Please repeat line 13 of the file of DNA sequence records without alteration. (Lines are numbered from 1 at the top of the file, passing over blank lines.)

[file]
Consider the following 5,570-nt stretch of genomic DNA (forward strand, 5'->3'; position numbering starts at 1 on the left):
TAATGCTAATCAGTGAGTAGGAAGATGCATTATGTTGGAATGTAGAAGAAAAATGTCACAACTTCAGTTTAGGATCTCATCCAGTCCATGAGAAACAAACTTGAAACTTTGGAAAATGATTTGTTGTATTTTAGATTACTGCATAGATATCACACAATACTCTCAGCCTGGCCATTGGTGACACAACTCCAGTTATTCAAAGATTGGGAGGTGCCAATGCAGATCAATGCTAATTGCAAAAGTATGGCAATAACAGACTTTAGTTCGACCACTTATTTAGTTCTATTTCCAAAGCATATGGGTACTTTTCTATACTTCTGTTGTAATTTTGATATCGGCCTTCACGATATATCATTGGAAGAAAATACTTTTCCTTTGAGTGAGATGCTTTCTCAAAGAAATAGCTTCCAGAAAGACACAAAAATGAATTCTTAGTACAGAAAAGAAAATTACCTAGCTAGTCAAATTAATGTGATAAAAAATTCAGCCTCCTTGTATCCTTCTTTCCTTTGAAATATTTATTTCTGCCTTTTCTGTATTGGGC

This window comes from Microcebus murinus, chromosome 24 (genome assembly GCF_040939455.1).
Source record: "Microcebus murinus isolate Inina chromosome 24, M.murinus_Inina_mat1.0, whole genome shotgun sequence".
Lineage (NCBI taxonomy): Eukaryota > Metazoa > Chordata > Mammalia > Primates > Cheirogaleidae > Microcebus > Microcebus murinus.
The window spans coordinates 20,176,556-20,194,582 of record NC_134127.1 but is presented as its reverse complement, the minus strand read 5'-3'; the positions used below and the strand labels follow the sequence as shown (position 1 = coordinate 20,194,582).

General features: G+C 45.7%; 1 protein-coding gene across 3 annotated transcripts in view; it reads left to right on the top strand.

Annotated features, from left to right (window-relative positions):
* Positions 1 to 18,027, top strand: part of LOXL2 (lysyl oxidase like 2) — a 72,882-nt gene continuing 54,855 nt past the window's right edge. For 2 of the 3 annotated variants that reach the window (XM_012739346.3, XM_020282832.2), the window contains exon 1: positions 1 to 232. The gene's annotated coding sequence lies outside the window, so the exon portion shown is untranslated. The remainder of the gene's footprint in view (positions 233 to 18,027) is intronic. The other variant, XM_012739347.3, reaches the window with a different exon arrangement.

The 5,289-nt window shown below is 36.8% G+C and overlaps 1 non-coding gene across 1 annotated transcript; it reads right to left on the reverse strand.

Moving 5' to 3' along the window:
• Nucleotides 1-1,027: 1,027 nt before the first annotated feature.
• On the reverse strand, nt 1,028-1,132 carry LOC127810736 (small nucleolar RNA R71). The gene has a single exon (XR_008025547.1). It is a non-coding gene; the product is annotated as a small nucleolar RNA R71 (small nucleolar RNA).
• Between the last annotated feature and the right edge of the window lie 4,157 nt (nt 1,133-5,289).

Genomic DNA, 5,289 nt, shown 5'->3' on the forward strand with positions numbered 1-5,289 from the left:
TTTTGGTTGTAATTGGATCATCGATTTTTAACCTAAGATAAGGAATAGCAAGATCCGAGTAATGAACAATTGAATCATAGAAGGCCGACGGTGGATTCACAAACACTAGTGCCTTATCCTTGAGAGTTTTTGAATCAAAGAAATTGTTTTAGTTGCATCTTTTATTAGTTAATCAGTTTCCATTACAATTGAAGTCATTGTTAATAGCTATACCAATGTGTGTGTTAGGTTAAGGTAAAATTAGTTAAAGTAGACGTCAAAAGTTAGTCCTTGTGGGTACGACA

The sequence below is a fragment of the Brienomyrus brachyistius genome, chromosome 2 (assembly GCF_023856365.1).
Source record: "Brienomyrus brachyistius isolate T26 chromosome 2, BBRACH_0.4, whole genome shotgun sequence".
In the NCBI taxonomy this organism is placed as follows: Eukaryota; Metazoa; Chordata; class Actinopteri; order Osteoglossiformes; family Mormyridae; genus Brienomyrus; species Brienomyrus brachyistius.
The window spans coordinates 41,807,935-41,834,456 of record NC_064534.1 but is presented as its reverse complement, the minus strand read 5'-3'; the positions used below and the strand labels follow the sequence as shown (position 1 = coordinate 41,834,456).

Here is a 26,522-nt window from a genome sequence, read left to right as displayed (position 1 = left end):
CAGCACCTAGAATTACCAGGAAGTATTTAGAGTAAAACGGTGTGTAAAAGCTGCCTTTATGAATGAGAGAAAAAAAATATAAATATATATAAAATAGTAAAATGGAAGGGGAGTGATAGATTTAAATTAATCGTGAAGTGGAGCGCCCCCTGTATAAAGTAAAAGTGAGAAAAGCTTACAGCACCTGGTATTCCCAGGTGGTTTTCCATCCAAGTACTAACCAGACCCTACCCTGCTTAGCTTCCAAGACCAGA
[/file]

• On the reverse strand, nt 1,028-1,132 carry LOC127810736 (small nucleolar RNA R71). The gene has a single exon (XR_008025547.1). It is a non-coding gene; the product is annotated as a small nucleolar RNA R71 (small nucleolar RNA).